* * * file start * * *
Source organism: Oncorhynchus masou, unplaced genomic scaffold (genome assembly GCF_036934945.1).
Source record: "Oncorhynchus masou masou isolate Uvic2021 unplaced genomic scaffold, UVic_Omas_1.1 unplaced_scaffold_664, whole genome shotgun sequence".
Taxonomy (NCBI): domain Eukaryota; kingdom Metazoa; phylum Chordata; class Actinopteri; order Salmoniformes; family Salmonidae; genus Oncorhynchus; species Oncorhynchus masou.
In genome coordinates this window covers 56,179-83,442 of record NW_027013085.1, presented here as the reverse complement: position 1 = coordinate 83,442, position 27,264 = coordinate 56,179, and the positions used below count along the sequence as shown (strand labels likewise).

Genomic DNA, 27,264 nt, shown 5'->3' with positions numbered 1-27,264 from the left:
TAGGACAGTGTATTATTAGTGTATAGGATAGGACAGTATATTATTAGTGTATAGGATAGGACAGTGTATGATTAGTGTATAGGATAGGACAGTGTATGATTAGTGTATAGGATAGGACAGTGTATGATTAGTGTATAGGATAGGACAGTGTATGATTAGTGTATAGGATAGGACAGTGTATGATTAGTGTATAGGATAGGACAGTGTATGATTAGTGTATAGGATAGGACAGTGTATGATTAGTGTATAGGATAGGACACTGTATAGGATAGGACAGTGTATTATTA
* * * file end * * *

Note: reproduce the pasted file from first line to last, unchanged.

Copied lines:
Source organism: Oncorhynchus masou, unplaced genomic scaffold (genome assembly GCF_036934945.1).
Source record: "Oncorhynchus masou masou isolate Uvic2021 unplaced genomic scaffold, UVic_Omas_1.1 unplaced_scaffold_664, whole genome shotgun sequence".
Taxonomy (NCBI): domain Eukaryota; kingdom Metazoa; phylum Chordata; class Actinopteri; order Salmoniformes; family Salmonidae; genus Oncorhynchus; species Oncorhynchus masou.
In genome coordinates this window covers 56,179-83,442 of record NW_027013085.1, presented here as the reverse complement: position 1 = coordinate 83,442, position 27,264 = coordinate 56,179, and the positions used below count along the sequence as shown (strand labels likewise).

Genomic DNA, 27,264 nt, shown 5'->3' with positions numbered 1-27,264 from the left:
TAGGACAGTGTATTATTAGTGTATAGGATAGGACAGTATATTATTAGTGTATAGGATAGGACAGTGTATGATTAGTGTATAGGATAGGACAGTGTATGATTAGTGTATAGGATAGGACAGTGTATGATTAGTGTATAGGATAGGACAGTGTATGATTAGTGTATAGGATAGGACAGTGTATGATTAGTGTATAGGATAGGACAGTGTATGATTAGTGTATAGGATAGGACAGTGTATGATTAGTGTATAGGATAGGACACTGTATAGGATAGGACAGTGTATTATTA